A discursive look at Napoleonic & ECW wargaming, plus a load of old Hooptedoodle on this & that


Thursday, 20 January 2011

Commands & Colors: Napoleonics - Observations #1

I have to remind myself, right here at the start, that I have bought GMT's new game primarily because I intend to use it with miniatures. I have made up the troop blocks - all the game's own equipment is ready now, to the house's rather rigorous standards (as discussed). The blocks, supplied hex board and scenery tiles will all be useful for gaining a bit of practice, but I confess that I find board games a bit unsatisfactory visually - even though this is rather an attractive one.

The other thing I have to remind myself about, and I'll write this in bold characters, to increase my chances of remembering, is that I will not start changing the rules. At least not until I have some experience of the game as published.


CCN's pocket-sized Waterloo scenario


The scenarios supplied start off with Rolica, and finish with Waterloo, no less. Rolica has about a dozen units a side. At Waterloo, the Allies have 21 units in total, including 3 batteries. Righto. Observation 1 is that there is an obvious amount of implicit scaling of the game to suit the size of the original action. That is certainly one way to fight a big battle with fewer troops (and it is only a game, after all...), but I have some initial misgivings about the distortion this can introduce to the structure of the armies, and the potential for (for example) musket ranges to get out of proportion to the ground scale. Having recently gone through the process of developing Grand Tactical rules of my own, and having consciously rejected the approach of just pretending big battles were smaller, with smaller armies on a smaller field, I'm pretty focused on the areas of potential discomfort. OK - maybe I'll avoid their Waterloo scenario for the time being.

Observation 2 - I quite fancy trying some rather larger actions - not ridiculous, of course, but involving a few more units, on a larger board. I could do with a little more information on how they design the scenarios - in particular how they fix the number of command cards to be used with the armies as deployed, and how they set the victory conditions (which in CCN is "the number of victory flags"). By inspection, it looks as though the number of command cards for each commander is something like a third of the number of units in his army, rounded up. That's fine - I can use that to create my own battles, but an obvious scalability question looms. The command cards are played singly, and allow a number of units to do something - this number is not large, and it may be that for actions involving more than, say, 25 units a side, I may have to alter the game so command cards are played in twos. This is a first guess - I'm not sure how this will work. Initially I will be trying small actions, and it could be that the proposed La Grande Battle extension set will provide command cards capable of rather more extensive orders.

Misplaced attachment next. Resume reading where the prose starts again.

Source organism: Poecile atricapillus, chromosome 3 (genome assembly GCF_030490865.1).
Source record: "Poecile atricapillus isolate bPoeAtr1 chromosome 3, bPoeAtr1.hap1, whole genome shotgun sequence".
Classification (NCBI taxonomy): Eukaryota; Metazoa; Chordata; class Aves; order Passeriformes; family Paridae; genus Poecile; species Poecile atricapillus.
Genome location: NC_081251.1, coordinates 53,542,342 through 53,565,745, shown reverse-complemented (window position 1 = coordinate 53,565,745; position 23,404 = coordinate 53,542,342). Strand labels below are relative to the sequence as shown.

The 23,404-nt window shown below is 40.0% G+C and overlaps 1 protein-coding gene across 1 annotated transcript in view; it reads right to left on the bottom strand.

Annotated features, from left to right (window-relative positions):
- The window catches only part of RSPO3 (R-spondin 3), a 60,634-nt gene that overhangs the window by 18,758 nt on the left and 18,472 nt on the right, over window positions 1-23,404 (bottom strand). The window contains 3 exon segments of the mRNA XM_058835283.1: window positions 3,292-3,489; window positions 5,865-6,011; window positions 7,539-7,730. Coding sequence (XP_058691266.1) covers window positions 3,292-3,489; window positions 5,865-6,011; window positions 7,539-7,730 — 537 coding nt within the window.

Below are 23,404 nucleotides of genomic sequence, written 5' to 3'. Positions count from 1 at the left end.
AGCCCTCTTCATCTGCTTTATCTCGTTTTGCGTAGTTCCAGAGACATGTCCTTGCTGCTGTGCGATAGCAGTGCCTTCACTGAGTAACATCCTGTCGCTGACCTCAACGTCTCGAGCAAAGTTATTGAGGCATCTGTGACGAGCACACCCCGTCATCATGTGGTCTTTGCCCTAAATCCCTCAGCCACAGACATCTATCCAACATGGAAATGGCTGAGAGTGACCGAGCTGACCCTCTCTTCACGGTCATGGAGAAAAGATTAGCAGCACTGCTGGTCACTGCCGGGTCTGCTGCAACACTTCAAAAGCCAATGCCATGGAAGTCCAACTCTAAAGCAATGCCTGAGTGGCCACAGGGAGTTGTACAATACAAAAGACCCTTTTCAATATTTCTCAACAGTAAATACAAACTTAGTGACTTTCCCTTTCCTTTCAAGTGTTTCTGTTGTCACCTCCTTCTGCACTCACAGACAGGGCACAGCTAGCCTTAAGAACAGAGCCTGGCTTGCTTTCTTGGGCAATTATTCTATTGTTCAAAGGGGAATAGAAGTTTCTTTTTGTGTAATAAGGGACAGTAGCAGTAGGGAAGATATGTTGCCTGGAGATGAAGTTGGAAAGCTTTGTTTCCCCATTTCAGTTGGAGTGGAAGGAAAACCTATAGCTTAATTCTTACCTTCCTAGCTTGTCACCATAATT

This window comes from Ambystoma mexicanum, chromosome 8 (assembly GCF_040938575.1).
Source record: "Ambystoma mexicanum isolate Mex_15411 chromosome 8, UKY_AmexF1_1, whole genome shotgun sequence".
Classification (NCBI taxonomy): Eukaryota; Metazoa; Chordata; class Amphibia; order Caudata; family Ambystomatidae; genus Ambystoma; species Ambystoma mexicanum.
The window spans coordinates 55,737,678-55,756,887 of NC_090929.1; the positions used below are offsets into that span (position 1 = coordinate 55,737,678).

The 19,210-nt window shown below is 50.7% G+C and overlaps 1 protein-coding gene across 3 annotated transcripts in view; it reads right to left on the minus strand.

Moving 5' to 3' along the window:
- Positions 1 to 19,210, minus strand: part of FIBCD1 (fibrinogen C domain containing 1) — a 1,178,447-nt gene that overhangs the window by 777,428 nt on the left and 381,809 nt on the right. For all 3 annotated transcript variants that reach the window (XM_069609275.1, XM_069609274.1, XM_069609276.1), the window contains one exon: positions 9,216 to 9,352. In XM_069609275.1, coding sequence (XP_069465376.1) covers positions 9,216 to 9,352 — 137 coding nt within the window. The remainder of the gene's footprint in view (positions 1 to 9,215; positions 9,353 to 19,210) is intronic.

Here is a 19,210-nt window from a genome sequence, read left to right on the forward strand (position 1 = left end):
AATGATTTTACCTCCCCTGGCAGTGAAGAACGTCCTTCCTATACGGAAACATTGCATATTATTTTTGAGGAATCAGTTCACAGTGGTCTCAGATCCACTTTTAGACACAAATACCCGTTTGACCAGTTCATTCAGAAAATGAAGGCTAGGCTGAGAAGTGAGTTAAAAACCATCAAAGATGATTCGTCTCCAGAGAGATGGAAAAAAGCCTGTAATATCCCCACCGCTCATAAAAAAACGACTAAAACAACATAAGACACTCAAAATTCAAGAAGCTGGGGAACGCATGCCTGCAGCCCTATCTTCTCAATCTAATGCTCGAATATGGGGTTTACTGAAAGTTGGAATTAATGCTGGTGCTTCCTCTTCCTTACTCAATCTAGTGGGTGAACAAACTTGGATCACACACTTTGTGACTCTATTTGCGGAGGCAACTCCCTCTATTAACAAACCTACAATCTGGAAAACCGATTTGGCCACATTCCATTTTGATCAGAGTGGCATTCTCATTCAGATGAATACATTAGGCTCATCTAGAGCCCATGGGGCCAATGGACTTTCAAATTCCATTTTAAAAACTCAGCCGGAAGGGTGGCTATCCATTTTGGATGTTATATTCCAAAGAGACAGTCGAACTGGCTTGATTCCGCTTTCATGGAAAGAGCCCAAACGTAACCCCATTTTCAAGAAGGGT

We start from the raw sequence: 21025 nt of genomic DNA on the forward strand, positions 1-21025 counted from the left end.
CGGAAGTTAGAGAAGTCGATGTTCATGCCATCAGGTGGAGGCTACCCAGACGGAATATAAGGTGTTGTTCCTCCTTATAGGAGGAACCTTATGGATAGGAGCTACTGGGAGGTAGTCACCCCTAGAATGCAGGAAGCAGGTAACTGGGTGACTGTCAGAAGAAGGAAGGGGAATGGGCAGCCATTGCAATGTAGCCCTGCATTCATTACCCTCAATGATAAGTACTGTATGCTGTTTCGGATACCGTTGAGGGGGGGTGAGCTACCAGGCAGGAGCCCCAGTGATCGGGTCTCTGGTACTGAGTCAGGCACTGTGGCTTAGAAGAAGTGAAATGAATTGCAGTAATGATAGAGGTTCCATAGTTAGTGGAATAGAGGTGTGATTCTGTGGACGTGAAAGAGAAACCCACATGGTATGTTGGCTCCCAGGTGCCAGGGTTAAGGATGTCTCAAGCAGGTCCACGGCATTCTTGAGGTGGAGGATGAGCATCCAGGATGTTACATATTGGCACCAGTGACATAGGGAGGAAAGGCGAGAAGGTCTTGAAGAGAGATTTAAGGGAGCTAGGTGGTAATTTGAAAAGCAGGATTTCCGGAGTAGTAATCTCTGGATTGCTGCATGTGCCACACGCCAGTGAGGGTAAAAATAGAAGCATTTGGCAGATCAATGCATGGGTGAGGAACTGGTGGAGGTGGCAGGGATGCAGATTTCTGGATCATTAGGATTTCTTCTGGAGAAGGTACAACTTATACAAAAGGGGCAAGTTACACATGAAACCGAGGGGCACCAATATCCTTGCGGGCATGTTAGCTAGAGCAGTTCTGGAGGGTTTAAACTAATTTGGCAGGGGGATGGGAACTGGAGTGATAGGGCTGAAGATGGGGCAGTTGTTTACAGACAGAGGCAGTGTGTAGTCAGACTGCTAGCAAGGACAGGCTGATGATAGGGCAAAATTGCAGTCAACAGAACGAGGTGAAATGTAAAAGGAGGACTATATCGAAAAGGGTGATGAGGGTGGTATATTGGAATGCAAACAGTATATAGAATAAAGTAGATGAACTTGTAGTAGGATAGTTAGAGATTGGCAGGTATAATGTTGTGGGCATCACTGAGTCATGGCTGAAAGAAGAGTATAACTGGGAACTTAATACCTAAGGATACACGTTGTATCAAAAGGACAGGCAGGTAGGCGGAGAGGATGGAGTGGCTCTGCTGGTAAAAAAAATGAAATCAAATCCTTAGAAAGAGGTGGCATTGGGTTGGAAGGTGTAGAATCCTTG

Observation 3 - The troop classifications will need a bit of generalising - units are described as Grenadiers, Guard, Militia etc, and I have no problems with these descriptions, but there will have to be some conventions so that I can remember that, for example, poorly-trained line troops might be classified as "militia" for the purposes of the game, even when they are evidently nothing of the sort.


Militia in trouble


Observation 4 - there are some very nice bits in the game. Naturally, the bits I am most pleased with are the sections in the movement rules which are almost identical with my own hex-based game - sound judgement, GMT! No - this isn't just self-congratulation, it's simply something less I'll need to re-learn! The combat dice bear various symbols, some of which cause casualties and one (a flag symbol) can cause a one-hex retreat. Retreats may be ignored a bit in certain terrain situations, or for good quality troops, but if the rules say a unit must retreat, then retreat they must. If for some reason they are unable to retreat as required then they will lose blocks (subunits), as extra casualties. The Militia are treated specially - they retreat 3 hexes for each flag, which means, if they cannot retreat, they lose 3 blocks for each flag they are forced to ignore. Since an infantry battalion will normally be 4 blocks, this means that the unit is effectively wrecked - retreats for Militia are bad news, they either lose a lot of ground or a lot of men. I like this. It's simple and it's elegant.

Observation 5 is from the smart-ass department - one of the supplied troop classes for the blocks is Portuguese heavy cavalry. Naturally, my hand shoots up - please, miss, the Portuguese don't have heavy cavalry. That is correct, comes the answer, but they do when they are pretending to be Dutch Belgians, or whatever, so go and stand in the corner, and try to buck your ideas up.

1 comment:

  1. I had the same reaction to the Portuguese heavy cavalry!

    The rating of troops is subjective and entirely relative to the scenario. This I think is one of the strengths if the game because it cuts down massively on special rules and exceptions.

    ReplyDelete

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